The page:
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Aspen name for full-size sport utility

Discussion in 'Mopar / FCA News' started by 55Plaza, Jan 15, 2014.

  1. Dave Z

    Dave Z It's me, Dave
    Staff Member Level III Supporter

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    At the time they introduced it, the interior was very nice. You can't go comparing a 2006 to 2014s.

    Until you sat down ...
     
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  2. TripleT

    TripleT Allpar Legacy

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    Hard plastic? PP is not hard... what you mean is uncoated.... Yeah the poorly finished and single process materials abound. Not nice at all
     
  3. CDJSalesPro

    CDJSalesPro Allpar Legacy

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    Not really.....
    [​IMG]


    2007
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    2007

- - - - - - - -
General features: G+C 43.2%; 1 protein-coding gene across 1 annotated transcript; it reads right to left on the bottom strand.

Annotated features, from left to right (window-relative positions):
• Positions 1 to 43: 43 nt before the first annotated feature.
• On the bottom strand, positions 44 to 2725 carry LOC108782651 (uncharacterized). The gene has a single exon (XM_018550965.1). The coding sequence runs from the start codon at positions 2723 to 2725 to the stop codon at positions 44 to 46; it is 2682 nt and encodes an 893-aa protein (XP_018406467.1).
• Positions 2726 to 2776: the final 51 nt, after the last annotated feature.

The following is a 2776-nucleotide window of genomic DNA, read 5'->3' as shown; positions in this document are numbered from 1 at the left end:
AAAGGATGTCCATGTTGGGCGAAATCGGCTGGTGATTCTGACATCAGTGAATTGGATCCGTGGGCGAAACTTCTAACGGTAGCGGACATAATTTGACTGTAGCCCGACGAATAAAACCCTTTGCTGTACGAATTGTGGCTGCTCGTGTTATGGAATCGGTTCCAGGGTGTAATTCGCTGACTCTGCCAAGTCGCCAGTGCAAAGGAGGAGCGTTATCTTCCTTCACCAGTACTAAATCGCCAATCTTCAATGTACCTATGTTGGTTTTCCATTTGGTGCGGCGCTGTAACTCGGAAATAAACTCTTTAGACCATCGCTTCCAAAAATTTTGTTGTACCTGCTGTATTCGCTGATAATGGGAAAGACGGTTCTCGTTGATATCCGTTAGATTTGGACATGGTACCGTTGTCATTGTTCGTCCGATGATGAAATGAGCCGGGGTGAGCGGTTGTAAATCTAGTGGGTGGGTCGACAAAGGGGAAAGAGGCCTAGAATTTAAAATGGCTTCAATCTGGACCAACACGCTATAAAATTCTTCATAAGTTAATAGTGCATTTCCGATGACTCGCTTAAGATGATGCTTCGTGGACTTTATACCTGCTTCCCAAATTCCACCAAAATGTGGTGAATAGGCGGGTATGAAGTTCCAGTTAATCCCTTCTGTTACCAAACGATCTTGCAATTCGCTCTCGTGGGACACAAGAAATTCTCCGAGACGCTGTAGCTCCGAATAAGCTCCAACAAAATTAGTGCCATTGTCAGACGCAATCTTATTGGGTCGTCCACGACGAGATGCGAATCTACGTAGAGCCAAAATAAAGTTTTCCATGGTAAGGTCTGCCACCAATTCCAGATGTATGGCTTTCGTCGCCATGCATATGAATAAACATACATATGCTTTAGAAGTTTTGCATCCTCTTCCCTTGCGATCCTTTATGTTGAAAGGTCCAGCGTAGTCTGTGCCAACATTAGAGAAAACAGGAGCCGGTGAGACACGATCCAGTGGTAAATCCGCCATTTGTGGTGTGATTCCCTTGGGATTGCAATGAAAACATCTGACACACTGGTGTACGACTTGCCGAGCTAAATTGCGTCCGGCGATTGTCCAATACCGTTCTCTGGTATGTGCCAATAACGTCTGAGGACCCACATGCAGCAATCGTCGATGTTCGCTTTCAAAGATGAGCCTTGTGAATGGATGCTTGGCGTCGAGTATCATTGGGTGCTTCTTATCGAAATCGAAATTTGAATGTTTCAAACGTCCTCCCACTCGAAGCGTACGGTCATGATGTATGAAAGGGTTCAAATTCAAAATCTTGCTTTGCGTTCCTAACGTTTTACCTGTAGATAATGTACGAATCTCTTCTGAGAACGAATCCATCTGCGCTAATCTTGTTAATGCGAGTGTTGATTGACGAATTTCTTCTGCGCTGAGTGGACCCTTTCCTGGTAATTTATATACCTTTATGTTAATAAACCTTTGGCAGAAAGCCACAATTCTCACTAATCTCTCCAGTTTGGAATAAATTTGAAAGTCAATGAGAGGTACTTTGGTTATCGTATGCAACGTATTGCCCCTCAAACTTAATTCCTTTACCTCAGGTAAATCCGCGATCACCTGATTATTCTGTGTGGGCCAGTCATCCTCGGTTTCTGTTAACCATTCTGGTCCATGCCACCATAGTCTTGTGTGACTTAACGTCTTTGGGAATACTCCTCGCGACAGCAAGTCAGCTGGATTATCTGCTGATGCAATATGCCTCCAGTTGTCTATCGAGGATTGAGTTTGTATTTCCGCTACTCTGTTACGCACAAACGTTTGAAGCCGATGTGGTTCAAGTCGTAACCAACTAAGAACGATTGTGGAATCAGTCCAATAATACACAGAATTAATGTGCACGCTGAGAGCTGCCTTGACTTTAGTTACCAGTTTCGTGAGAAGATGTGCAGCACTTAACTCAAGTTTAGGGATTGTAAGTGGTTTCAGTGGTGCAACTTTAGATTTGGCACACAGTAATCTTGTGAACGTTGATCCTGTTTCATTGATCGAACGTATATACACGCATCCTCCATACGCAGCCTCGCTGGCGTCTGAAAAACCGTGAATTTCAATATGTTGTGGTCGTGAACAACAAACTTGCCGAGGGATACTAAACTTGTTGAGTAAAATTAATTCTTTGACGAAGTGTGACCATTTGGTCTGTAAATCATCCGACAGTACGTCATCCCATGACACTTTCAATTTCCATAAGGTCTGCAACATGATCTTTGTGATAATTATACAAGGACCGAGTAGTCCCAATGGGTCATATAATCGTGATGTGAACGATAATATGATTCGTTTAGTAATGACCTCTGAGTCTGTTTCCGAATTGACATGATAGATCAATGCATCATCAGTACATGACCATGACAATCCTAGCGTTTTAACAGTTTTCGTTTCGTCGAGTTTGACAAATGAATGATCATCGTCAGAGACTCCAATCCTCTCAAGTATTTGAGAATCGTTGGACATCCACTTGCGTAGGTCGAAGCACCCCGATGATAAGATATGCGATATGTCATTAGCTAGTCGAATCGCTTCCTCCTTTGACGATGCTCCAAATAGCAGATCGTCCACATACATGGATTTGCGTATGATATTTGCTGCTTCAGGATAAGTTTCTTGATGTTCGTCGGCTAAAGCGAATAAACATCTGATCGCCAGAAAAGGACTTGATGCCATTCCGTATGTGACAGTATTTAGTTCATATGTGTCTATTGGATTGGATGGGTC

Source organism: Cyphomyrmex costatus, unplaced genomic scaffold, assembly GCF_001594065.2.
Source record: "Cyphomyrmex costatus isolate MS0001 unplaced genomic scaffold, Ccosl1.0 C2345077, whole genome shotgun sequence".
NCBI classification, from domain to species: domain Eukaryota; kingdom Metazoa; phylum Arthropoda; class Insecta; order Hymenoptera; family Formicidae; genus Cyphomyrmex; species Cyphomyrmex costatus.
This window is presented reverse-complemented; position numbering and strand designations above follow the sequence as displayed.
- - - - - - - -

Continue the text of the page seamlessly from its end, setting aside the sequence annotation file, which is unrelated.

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    2006
    [​IMG]

    2007 Infinitty qx56
    [​IMG]

    2005 ...
    [​IMG]
     
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  4. CDJSalesPro

    CDJSalesPro Allpar Legacy

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  5. AutoTechnician

    AutoTechnician Well-Known Member

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    Gonna' have to agree. The Durango/Aspen and Rams of the Daimler era probably had the worst interiors of the entire lineup. They were not good for the time - they were a joke compared to the competition even when brand new. The Ford and GM truck interiors of the time weren't all that special either, so that's saying something.

    I can't speak for the Aspen, but some friends had a 2nd gen Durango (replaced their first gen Durango), and it had the most uncomfortable leather seats I've ever sat in. Felt like you were sitting on wood. Maybe the cloth seats were better. Their first gen was a much more comfortable and generally nicer place to be in.